He was promoted to 2nd Class Constable on 16 July 1871 and he attained 1st Class Constable on 30 September 1872. He left the West Riding Constabulary on 29 May 1873, being presented with an address by his colleagues.

It would appear that he left West Yorkshire in order to transfer to his home Force, the Caithness-shire Constabulary, and he was pictured in a group photograph of the Caithness force of the period, looking frail and a great deal older than his actual age. He died at Mey on 21 October 1879, aged only 42 years. His occupation on his Death Certificate was ‘Police Constable’.

This is the text of the memorial document presented to him on leaving Yorkshire:-

Presentation to P.C. No. 697 George Read (sic) made at Haworth, near Keighley on Wednesday the 28th day of May 1873

We the under-signed members of the West Riding of Yorkshire Constabulary, and forming the Haworth section of the Keighley division, having learnt with regret that it is your intention to sever your connection with us, take with great pleasure the opportunity afforded us of presenting you with the address, accompanied by a silver mounted walking stick, as a token of respect and esteem.
For upwards of 2 years, the time you have served in our section as constable, we have always observed your peaceful, straight-forward, upright disposition, and kindness to the public and your comrades, and although it is with the deepest regret we have heard of your proposed departure from amongst us, we at the same time wish you and your family good health and prosperity in your new undertaking, and trust that although we may never associate again, you may live to a ripe old age, respected by all around you.

PS 569 H Denison
PC 238 Joseph Furtoy PC 31 W Lund
PC 532 Thomas Newhill PC 7 Joseph Atkinson
PC 223 John Clarkson PC 558 Alexander Stuart

Information largely supplied by Mrs Tarri Whitby, Colorado, USA, great-granddaughter of PC Reid.

Lanarkshire Constabulary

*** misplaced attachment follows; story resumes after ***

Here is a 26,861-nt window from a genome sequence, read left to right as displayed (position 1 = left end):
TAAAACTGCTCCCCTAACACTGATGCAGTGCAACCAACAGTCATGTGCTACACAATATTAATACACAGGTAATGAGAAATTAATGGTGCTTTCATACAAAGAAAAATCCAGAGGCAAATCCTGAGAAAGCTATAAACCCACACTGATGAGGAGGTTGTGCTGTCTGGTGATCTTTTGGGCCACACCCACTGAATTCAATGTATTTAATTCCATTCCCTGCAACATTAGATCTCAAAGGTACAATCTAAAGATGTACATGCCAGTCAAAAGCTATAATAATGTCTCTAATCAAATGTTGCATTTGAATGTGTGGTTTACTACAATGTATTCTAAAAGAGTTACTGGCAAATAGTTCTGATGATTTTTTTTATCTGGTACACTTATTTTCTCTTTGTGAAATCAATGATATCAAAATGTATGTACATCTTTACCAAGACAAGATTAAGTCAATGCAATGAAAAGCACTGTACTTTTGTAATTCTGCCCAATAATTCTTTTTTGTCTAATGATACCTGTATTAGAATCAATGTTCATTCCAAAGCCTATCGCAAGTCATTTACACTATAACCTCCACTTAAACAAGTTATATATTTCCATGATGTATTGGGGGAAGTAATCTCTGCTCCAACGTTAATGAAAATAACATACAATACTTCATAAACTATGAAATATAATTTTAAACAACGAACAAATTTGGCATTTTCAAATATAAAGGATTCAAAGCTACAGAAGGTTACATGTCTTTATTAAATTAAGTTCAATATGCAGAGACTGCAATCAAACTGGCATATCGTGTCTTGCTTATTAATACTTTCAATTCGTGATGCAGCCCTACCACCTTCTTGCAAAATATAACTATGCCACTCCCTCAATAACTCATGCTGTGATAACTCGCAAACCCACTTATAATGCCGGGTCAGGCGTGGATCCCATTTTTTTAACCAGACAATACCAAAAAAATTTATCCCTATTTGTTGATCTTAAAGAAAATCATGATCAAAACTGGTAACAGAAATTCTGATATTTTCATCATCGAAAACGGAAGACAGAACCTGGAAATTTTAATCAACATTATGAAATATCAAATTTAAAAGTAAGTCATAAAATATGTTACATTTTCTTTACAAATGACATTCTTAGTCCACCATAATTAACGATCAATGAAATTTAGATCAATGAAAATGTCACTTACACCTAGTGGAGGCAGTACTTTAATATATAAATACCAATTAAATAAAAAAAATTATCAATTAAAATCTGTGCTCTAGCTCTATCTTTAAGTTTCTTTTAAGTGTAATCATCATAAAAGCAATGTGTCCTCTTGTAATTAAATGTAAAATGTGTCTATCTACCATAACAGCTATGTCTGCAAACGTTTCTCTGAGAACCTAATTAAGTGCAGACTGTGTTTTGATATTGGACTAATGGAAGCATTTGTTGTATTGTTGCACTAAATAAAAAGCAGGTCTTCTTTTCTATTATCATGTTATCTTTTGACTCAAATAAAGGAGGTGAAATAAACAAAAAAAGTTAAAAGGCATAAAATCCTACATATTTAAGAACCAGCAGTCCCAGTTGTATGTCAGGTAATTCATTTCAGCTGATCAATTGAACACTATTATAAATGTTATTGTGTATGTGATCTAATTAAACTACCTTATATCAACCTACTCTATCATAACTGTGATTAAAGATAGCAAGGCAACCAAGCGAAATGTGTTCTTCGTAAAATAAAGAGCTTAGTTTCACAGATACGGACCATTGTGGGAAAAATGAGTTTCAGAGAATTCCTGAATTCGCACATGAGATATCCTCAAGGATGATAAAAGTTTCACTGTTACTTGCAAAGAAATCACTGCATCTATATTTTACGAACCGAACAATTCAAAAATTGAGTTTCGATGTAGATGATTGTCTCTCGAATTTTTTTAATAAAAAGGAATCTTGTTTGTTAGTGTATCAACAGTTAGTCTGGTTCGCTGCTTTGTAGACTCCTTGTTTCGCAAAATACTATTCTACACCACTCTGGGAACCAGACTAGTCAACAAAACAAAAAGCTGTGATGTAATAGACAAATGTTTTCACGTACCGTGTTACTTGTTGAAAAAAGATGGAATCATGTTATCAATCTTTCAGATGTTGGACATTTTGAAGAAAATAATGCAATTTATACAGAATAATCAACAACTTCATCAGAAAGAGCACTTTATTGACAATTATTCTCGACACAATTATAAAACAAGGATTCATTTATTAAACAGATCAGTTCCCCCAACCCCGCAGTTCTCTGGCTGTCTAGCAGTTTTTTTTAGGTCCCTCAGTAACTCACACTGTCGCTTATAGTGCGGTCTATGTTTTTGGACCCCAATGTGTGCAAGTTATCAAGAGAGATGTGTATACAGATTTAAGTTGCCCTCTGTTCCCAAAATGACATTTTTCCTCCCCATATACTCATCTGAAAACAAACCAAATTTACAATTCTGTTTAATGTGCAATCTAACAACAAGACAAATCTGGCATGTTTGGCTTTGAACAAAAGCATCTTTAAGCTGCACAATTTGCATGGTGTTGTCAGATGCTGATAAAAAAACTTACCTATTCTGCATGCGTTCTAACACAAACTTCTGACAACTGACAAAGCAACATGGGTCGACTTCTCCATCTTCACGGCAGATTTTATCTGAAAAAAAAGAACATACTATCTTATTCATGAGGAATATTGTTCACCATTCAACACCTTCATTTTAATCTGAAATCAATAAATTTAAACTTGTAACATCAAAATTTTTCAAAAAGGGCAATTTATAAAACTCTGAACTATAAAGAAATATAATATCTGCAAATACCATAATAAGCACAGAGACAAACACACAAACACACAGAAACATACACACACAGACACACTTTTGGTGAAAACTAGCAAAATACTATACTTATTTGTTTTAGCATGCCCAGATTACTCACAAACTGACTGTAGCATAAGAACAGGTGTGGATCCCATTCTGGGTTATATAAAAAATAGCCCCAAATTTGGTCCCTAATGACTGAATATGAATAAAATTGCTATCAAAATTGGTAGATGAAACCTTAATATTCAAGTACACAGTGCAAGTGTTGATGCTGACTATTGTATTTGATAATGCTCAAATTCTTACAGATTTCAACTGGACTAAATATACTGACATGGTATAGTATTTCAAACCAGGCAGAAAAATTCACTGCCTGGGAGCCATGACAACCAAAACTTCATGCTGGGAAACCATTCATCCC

Lanarkshire Constabulary
Lanarkshire Constabulary Range Rover, used for Traffic Patrol duties on the A74. Taken in 1975 prior to becoming part of Strathclyde Police. The rearmost blue light is on an extending hydraulic pole with floodings attached. This was the only car in Lanarkshire fitted with this floodlight and the two roof mounted spotlights at the front.. Note the roof mounted air horns – totally alien in Lanarkshire but part of the Strathclyde Spec. Lanarkshire air horns were fitted behind the grill to prevent them being blocked by snow (perhaps Strathcyde i.e Glasgow did not have snow!!)

jamaica constabulary force application form

THE THIN GREEN LINE: The History of the Royal Ulster Constabulary GC 1922-2001
Formed out of the Royal Irish Constabulary at the time of Partition, the RUC’s history is predictably a turbulent one right through to its replacement in 2001 by the Police Service of Northern Ireland. Few police forces in the world have suffered so grievously as the RUC and this book is a fitting memorial to the sacrifices made in the interests of the civil population it was determined to protect. Throughout its history, it has not only had to perform normal police duties but contain the ever present IRA threat. In 1969, the climate changed and ushered in a new and even more violent era of sectarian strife. The emergence of extreme nationalist organizations posed grave problems and, with the RUC in a prime role, the position of the Chief Constable was hugely important. This book tells the story of a remarkable police force without fear or favor. Ironically its reward for containing a hugely challenging internal security situation and at the same time policing the community traditionally was its disbandment.